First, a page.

Turbonett Fijo: New Rates, New Lies
Enitel's latest Turbonett Fijo page has some new rates and some new truth deregulation. The rates are impressive. Now I just need some facts. I know I won't find them by asking the Enitel people in Estelí.
First, the good news. For residential ADSL service, there are rates up to 4Mb. It used to be 512Kb maximum. The 4Mb rate is only $60.99/month. It says ADSL but doesn't offer the up/down rate ratio. I believe it used to be 4 to 1 but even 8 to 1 would be OK at that rate.
Now for the truth deregulation part. The page says "Acceso a Internet con ancho de banda garantizado." Access to Internet with bandwidth guaranteed. Sounds great but there is no indication of what that bandwidth might be. It is written to mislead you into thinking that if you bought, for example, a 1Mb connection that you would have 1Mb of bandwidth guaranteed. Anyone who understands how ADSL, the electric power grid, telephone service in general or even a sewer system works knows that is not the case.
It would be similar to telling you that there is space for 100 carry-on bags in the overhead bins on an airplane without telling you how many other people you share that space with. Space for 100 with a passenger capacity or 25 is quite different from a plane with a passenger capacity of 300.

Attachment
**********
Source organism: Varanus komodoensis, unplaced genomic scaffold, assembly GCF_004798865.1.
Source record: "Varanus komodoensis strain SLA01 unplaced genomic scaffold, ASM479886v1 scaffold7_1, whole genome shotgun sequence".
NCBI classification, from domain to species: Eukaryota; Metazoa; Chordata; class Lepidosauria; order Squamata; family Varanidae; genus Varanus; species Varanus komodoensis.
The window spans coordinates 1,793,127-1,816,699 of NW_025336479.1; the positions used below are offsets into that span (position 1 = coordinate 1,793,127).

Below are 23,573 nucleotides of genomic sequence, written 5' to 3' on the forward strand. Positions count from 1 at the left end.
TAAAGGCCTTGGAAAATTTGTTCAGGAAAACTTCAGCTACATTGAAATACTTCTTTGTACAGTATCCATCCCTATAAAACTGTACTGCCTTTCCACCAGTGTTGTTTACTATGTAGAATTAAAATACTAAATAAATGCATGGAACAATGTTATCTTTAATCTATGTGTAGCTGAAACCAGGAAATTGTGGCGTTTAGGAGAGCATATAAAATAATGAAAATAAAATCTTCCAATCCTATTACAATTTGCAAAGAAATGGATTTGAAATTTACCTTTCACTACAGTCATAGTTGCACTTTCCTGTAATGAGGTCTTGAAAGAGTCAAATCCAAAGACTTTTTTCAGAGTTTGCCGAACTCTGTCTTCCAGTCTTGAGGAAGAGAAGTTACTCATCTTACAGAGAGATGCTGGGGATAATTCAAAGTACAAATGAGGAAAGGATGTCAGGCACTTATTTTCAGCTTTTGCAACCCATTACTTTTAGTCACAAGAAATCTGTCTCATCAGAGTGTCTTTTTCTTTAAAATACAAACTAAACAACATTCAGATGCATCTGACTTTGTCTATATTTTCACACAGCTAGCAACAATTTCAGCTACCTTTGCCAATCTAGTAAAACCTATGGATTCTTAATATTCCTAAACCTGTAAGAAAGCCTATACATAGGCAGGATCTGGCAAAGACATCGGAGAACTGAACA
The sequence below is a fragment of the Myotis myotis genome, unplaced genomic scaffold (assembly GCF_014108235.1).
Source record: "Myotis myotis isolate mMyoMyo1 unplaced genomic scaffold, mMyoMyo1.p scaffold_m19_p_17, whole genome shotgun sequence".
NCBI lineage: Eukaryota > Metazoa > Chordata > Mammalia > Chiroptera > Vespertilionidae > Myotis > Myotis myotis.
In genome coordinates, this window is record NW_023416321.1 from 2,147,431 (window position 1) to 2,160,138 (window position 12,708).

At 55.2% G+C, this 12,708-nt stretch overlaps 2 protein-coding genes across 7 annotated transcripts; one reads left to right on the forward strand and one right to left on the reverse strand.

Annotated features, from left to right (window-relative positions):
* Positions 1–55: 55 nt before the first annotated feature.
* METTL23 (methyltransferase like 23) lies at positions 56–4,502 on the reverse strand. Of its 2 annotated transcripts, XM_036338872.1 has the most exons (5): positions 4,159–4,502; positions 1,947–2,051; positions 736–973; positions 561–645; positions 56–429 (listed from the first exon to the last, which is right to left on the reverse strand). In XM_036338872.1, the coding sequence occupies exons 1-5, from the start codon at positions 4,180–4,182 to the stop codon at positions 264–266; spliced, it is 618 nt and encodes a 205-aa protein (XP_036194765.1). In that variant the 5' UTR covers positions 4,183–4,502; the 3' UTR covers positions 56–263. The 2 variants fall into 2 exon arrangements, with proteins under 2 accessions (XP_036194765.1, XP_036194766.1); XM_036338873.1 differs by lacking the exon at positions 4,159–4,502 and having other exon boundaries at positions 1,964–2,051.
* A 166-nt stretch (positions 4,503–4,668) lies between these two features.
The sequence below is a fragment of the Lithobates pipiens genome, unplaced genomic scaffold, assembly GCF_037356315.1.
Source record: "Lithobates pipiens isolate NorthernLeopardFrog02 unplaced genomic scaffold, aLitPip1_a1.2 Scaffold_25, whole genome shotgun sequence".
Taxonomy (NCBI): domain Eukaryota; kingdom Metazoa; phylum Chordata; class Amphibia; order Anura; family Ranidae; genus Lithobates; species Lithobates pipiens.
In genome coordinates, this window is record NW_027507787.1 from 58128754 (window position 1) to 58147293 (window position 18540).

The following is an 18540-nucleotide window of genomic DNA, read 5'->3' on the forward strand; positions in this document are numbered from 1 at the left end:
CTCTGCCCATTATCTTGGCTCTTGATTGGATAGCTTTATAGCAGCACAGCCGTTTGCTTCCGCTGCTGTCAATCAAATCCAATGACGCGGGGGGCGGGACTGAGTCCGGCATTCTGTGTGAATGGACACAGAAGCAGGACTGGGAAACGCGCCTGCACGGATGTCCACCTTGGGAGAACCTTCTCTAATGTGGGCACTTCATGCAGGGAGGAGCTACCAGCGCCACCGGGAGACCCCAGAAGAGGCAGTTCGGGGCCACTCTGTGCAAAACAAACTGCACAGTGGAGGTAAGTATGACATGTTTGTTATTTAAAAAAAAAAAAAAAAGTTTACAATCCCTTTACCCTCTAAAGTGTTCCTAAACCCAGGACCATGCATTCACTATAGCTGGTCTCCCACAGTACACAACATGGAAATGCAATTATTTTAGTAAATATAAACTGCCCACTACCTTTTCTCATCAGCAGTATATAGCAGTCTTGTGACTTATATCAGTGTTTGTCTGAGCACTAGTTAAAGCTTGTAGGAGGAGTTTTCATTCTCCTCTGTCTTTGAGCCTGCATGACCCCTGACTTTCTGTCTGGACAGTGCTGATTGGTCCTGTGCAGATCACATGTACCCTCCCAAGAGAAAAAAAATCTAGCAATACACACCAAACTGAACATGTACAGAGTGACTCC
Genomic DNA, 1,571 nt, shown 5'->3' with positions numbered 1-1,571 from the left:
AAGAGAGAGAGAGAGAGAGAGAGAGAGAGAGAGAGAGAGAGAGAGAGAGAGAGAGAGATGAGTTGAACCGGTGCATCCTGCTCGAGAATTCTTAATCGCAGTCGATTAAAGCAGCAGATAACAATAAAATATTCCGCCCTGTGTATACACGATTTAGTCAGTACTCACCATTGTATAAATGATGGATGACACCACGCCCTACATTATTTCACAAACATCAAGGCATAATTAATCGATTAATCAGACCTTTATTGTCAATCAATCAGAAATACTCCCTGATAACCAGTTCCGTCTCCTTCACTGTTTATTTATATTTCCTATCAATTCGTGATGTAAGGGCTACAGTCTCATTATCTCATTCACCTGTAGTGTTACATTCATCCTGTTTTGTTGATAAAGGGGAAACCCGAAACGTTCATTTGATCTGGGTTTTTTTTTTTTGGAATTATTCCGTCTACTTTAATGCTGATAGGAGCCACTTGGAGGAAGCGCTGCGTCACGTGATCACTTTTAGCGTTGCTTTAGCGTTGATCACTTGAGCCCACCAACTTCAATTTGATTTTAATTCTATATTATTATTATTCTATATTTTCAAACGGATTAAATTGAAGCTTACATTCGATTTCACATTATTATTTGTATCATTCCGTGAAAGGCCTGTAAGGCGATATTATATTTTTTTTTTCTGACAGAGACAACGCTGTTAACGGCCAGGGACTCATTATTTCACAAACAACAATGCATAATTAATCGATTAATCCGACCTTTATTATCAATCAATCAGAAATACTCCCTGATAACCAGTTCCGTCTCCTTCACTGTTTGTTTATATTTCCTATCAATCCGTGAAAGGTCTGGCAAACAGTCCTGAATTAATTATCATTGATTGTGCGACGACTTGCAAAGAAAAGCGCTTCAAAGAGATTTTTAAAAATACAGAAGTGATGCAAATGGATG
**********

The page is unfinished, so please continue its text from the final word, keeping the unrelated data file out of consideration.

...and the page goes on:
In the Internet bandwidth game, the technical term for what we want to know is Committed Information Rate, virtually always abbreviated CIR. What this number tells you is the worst possible data rate. That is, if everyone sharing the one pipe back to the Internet with you is trying to get the bandwidth they bought, how slow can your connection get.
Unlike on the airplane, you don't necessarily know who you are sharing with or how many there are. There might be only three others (extremely unlikely, even if you are paying business instead of residential rates). A more likely number would be in the range of 15 to 63. If you go back to the 1Mb connection, if the total available bandwidth is 1Mb and you are but one of four, your CIR should be 256Kb. But, if you are one of 64, your CIR is 16Kb. And, just to make things more interesting, if the circuit isn't built correctly, there may be no CIR.
There is more than you want to know so here is the for Dummies summary:
- While Enitel is offering some fast ADSL rates at good prices, they may just be overselling the bandwidth more than before.
- Until you can find someone in Enitel who can give you the CIR number, you are just reading more propaganda.